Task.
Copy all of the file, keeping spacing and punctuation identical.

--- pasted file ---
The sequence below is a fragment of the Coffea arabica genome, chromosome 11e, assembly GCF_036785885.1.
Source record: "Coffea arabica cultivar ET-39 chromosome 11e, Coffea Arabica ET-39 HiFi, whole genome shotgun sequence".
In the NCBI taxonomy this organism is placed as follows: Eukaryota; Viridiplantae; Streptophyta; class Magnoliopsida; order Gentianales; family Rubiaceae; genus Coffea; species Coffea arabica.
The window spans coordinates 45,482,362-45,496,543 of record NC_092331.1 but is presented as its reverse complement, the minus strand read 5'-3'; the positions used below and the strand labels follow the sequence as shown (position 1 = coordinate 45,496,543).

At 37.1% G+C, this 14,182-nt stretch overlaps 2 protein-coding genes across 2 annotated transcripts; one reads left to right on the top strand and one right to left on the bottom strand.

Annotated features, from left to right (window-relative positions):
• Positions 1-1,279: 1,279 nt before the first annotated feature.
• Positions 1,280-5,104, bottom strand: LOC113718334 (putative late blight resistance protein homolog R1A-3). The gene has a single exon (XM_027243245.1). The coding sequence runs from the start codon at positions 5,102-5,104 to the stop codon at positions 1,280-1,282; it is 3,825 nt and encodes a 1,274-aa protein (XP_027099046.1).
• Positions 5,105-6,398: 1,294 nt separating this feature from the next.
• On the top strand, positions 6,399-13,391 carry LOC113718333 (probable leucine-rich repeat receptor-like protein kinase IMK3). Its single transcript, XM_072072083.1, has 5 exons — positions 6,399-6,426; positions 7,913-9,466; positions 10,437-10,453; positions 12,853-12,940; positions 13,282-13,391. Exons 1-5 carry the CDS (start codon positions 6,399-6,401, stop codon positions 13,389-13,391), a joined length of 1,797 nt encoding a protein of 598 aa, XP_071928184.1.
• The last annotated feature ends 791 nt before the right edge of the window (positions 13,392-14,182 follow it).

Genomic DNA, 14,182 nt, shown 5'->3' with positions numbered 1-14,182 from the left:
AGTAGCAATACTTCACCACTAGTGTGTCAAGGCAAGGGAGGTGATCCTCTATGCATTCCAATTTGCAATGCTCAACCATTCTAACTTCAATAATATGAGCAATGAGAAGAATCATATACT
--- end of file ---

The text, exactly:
The sequence below is a fragment of the Coffea arabica genome, chromosome 11e, assembly GCF_036785885.1.
Source record: "Coffea arabica cultivar ET-39 chromosome 11e, Coffea Arabica ET-39 HiFi, whole genome shotgun sequence".
In the NCBI taxonomy this organism is placed as follows: Eukaryota; Viridiplantae; Streptophyta; class Magnoliopsida; order Gentianales; family Rubiaceae; genus Coffea; species Coffea arabica.
The window spans coordinates 45,482,362-45,496,543 of record NC_092331.1 but is presented as its reverse complement, the minus strand read 5'-3'; the positions used below and the strand labels follow the sequence as shown (position 1 = coordinate 45,496,543).

At 37.1% G+C, this 14,182-nt stretch overlaps 2 protein-coding genes across 2 annotated transcripts; one reads left to right on the top strand and one right to left on the bottom strand.

Annotated features, from left to right (window-relative positions):
• Positions 1-1,279: 1,279 nt before the first annotated feature.
• Positions 1,280-5,104, bottom strand: LOC113718334 (putative late blight resistance protein homolog R1A-3). The gene has a single exon (XM_027243245.1). The coding sequence runs from the start codon at positions 5,102-5,104 to the stop codon at positions 1,280-1,282; it is 3,825 nt and encodes a 1,274-aa protein (XP_027099046.1).
• Positions 5,105-6,398: 1,294 nt separating this feature from the next.
• On the top strand, positions 6,399-13,391 carry LOC113718333 (probable leucine-rich repeat receptor-like protein kinase IMK3). Its single transcript, XM_072072083.1, has 5 exons — positions 6,399-6,426; positions 7,913-9,466; positions 10,437-10,453; positions 12,853-12,940; positions 13,282-13,391. Exons 1-5 carry the CDS (start codon positions 6,399-6,401, stop codon positions 13,389-13,391), a joined length of 1,797 nt encoding a protein of 598 aa, XP_071928184.1.
• The last annotated feature ends 791 nt before the right edge of the window (positions 13,392-14,182 follow it).

Genomic DNA, 14,182 nt, shown 5'->3' with positions numbered 1-14,182 from the left:
AGTAGCAATACTTCACCACTAGTGTGTCAAGGCAAGGGAGGTGATCCTCTATGCATTCCAATTTGCAATGCTCAACCATTCTAACTTCAATAATATGAGCAATGAGAAGAATCATATACT